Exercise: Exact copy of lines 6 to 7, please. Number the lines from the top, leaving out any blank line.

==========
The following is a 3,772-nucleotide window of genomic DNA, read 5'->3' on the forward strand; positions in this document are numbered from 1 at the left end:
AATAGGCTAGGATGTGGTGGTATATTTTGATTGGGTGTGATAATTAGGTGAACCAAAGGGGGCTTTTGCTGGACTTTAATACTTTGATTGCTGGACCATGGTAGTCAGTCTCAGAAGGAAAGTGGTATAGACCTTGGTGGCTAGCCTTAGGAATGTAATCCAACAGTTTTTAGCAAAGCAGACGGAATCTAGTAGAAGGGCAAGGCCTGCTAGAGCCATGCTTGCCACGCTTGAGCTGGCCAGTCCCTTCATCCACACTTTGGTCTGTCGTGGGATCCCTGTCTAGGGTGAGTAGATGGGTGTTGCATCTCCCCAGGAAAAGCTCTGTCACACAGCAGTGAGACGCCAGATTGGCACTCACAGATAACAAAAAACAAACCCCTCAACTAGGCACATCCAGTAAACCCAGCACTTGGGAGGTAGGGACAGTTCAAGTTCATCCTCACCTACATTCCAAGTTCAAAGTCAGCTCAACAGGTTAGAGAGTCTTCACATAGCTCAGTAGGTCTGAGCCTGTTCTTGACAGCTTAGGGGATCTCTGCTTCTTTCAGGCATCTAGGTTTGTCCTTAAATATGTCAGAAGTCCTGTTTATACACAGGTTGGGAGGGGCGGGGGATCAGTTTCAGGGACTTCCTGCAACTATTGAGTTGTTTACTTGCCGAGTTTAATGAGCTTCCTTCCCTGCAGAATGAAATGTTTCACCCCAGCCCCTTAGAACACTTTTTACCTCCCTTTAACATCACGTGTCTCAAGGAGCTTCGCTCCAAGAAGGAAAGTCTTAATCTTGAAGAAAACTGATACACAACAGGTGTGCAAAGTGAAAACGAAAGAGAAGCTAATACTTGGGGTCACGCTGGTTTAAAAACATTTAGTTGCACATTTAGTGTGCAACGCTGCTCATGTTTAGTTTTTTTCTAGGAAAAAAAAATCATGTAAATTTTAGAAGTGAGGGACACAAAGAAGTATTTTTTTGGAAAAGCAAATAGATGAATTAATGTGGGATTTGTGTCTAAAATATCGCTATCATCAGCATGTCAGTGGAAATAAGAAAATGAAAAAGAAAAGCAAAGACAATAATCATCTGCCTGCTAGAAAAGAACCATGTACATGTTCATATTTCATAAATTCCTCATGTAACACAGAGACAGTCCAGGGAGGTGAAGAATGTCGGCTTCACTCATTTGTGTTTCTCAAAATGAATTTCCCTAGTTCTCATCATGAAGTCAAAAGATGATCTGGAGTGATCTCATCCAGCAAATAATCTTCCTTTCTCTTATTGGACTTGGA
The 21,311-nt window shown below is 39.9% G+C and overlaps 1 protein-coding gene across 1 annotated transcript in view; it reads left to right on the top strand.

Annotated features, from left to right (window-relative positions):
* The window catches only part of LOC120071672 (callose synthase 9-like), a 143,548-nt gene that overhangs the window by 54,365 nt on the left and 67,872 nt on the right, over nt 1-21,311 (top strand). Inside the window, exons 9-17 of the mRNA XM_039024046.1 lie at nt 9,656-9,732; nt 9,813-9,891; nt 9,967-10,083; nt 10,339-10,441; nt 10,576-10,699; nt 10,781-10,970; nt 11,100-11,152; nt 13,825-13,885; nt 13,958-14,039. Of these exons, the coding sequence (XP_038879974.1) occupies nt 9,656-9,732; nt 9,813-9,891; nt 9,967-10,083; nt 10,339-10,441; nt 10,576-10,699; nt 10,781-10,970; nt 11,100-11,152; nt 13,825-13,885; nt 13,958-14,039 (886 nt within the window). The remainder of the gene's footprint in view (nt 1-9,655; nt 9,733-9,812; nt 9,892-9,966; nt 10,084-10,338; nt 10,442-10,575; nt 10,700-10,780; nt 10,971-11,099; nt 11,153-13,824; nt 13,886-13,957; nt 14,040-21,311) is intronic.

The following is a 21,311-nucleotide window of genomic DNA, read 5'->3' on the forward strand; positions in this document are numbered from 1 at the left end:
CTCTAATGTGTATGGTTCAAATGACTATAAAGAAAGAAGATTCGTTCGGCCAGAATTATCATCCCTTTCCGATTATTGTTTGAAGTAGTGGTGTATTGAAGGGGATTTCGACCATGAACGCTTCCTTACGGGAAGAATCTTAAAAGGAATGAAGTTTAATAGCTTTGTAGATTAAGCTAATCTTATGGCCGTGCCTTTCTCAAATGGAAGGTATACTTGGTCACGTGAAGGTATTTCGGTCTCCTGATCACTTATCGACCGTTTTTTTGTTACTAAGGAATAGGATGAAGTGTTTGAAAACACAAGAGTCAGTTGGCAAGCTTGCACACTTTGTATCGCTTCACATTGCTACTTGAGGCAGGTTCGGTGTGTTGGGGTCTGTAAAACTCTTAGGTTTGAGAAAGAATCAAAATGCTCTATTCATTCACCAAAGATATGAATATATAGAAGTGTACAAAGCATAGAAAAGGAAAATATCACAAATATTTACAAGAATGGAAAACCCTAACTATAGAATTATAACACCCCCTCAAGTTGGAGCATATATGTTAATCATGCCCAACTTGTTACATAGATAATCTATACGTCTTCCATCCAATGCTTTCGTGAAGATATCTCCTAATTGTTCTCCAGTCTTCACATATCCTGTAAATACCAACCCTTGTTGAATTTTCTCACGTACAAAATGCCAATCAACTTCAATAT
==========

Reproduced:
The following is a 21,311-nucleotide window of genomic DNA, read 5'->3' on the forward strand; positions in this document are numbered from 1 at the left end:
CTCTAATGTGTATGGTTCAAATGACTATAAAGAAAGAAGATTCGTTCGGCCAGAATTATCATCCCTTTCCGATTATTGTTTGAAGTAGTGGTGTATTGAAGGGGATTTCGACCATGAACGCTTCCTTACGGGAAGAATCTTAAAAGGAATGAAGTTTAATAGCTTTGTAGATTAAGCTAATCTTATGGCCGTGCCTTTCTCAAATGGAAGGTATACTTGGTCACGTGAAGGTATTTCGGTCTCCTGATCACTTATCGACCGTTTTTTTGTTACTAAGGAATAGGATGAAGTGTTTGAAAACACAAGAGTCAGTTGGCAAGCTTGCACACTTTGTATCGCTTCACATTGCTACTTGAGGCAGGTTCGGTGTGTTGGGGTCTGTAAAACTCTTAGGTTTGAGAAAGAATCAAAATGCTCTATTCATTCACCAAAGATATGAATATATAGAAGTGTACAAAGCATAGAAAAGGAAAATATCACAAATATTTACAAGAATGGAAAACCCTAACTATAGAATTATAACACCCCCTCAAGTTGGAGCATATATGTTAATCATGCCCAACTTGTTACATAGATAATCTATACGTCTTCCATCCAATGCTTTCGTGAAGATATCTCCTAATTGTTCTCCAGTCTTCACATATCCTGTAAATACCAACCCTTGTTGAATTTTCTCACGTACAAAATGCCAATCAACTTCAATAT